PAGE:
Sharpen the blades of your mower regularly so that they always cut cleanly, since mowing with dull blades will make the task much harder for you and in addition to that, it may also stress the grass. 

Remember to be careful whenever you are handling the blade of the mower. 

5. Mow at the right time.

Most people mow the lawn during the day, but actually, the best time to do this task is during the early evening since it is during this time that the grass is dry (if it has not rained recently, of course). This way, moisture will not clog or damage the mower. Chances are if you mow during the morning, there is still dew on the grass. In addition to that, mowing early at night means the grass will not be exposed to heat thus, it will not be stressed, and it can freely recover overnight. 

If you do not want to do it early in the evening, then you can do it in the day, as long as there is plenty of shade.

Heat imposes unnecessary stress on the grass, so it is best to avoid mowing during the hottest part of the day. 

6. Change things up. 

If you follow a pattern when you mow and if you follow it every time, then stop. Do not go in the same direction or follow the same pattern each time you mow. This may compact the soil and lead to ruts, which may not be good for the growth and development of the grass. Also, it may promote the growth of weeds that prefer to grow in compacted soil.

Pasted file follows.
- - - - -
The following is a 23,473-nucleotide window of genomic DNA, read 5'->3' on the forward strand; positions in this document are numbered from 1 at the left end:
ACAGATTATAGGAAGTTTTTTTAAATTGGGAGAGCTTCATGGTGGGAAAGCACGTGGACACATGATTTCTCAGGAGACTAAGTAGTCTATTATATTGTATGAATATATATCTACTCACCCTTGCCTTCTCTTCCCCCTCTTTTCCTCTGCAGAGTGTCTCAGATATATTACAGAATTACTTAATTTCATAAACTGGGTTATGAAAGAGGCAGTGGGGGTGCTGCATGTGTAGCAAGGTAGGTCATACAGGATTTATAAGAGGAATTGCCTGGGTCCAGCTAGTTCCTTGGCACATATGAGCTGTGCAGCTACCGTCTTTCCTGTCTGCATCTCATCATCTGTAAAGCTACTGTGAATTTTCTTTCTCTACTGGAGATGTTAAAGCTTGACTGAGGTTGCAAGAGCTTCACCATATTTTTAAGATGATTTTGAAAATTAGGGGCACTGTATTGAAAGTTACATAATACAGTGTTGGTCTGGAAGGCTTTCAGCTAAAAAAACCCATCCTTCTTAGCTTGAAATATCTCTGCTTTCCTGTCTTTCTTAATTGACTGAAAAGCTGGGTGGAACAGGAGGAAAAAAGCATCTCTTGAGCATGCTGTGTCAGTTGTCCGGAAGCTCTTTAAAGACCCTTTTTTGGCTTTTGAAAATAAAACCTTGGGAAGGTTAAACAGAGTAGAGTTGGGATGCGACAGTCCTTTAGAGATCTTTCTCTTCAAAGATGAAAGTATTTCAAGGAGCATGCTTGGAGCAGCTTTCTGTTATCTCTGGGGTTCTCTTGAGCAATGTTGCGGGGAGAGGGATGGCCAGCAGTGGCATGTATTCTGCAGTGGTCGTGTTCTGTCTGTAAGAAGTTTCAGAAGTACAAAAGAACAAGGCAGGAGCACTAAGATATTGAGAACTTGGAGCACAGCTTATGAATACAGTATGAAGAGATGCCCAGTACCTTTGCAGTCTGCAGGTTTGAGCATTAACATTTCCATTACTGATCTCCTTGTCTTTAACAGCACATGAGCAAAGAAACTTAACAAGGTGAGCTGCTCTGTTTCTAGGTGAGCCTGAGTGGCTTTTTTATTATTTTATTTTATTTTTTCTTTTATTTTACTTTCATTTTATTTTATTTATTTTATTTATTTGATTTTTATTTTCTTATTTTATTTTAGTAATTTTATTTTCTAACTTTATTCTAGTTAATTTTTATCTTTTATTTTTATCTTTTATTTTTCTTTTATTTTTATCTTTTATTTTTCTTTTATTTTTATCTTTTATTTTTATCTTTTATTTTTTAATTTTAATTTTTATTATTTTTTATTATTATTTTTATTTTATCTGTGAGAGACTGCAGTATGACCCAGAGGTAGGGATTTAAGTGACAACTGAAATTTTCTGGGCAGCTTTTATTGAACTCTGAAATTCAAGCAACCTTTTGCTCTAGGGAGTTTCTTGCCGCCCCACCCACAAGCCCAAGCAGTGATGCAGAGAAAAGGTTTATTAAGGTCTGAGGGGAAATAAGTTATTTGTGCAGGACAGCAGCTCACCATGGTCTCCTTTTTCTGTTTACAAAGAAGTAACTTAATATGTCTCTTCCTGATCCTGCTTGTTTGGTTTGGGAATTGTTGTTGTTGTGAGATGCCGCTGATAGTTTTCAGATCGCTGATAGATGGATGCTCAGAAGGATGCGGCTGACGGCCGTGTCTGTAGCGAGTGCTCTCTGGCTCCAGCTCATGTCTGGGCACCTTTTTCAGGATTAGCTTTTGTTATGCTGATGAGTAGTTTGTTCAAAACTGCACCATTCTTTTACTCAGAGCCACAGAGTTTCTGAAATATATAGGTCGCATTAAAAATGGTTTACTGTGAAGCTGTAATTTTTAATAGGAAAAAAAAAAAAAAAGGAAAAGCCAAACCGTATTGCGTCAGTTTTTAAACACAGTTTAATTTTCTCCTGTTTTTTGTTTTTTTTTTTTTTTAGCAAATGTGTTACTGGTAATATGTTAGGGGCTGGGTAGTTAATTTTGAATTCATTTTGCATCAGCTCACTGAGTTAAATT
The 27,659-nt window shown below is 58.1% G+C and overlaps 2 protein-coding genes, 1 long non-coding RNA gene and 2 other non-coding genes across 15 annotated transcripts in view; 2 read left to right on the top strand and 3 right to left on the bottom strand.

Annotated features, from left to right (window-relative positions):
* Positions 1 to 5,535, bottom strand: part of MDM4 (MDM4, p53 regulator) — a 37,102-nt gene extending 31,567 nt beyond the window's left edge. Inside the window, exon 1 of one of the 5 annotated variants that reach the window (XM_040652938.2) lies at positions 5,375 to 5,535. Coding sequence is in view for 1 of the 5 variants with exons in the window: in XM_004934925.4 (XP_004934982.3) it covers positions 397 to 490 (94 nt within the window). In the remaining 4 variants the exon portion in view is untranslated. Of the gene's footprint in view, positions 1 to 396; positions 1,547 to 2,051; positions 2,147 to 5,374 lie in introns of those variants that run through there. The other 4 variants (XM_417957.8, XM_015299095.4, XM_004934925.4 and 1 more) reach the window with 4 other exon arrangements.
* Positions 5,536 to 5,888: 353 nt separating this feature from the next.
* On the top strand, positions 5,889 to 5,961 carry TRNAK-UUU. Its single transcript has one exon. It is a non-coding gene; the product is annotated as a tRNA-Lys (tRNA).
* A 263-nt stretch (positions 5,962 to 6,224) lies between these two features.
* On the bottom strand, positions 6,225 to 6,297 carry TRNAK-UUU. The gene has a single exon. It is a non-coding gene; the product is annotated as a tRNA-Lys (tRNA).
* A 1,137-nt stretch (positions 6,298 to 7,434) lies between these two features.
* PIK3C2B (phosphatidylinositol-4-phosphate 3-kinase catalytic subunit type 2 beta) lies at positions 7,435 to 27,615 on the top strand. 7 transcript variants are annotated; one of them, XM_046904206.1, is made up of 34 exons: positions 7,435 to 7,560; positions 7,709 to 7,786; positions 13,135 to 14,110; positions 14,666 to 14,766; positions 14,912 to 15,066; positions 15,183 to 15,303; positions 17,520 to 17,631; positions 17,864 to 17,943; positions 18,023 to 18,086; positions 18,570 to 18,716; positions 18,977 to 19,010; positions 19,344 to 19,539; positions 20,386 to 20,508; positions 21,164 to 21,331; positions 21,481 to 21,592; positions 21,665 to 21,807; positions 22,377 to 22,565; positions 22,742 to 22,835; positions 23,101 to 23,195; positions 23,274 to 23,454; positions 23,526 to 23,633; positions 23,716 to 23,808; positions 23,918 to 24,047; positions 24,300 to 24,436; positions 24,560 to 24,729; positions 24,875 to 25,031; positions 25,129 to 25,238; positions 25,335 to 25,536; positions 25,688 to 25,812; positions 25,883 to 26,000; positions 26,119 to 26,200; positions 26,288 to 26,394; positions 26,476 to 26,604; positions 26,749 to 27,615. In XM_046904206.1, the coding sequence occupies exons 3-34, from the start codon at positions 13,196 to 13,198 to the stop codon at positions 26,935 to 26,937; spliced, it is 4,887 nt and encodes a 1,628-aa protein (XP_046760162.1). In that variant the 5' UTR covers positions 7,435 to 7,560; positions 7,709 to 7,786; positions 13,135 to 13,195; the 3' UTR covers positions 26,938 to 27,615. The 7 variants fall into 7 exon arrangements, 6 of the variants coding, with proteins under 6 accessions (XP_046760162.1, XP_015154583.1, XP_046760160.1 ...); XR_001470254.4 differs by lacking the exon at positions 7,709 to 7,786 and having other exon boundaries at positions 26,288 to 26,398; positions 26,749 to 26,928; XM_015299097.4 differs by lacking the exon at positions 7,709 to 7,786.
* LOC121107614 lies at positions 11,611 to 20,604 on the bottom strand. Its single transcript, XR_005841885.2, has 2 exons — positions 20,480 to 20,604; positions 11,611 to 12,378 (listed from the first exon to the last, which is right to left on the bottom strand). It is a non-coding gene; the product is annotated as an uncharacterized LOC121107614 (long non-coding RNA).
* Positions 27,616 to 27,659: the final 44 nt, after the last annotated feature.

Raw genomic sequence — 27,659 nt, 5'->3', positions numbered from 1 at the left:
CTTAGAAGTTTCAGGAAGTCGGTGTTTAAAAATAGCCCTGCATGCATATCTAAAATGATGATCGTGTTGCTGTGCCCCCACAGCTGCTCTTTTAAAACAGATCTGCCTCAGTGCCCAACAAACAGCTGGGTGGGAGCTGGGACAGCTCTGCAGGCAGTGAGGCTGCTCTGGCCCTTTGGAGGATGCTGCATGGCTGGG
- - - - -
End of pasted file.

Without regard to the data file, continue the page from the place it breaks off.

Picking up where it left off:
Conclusion

Flowers, bushes, and trees are the ones that often catch our eye in gardens, but all these will probably be nothing without the background that grasses provide. Grass, even though they are usually just green and a bit more boring than flowers, complete anyone’s garden, and so it must be also constantly well-maintained. 

One of the ways you can take care of the grass in your garden is by ensuring that you cut it at the right height every time you mow. This way, they wouldn’t be too short (which promotes weed invasion) or too long (which will make it hard to mow next time).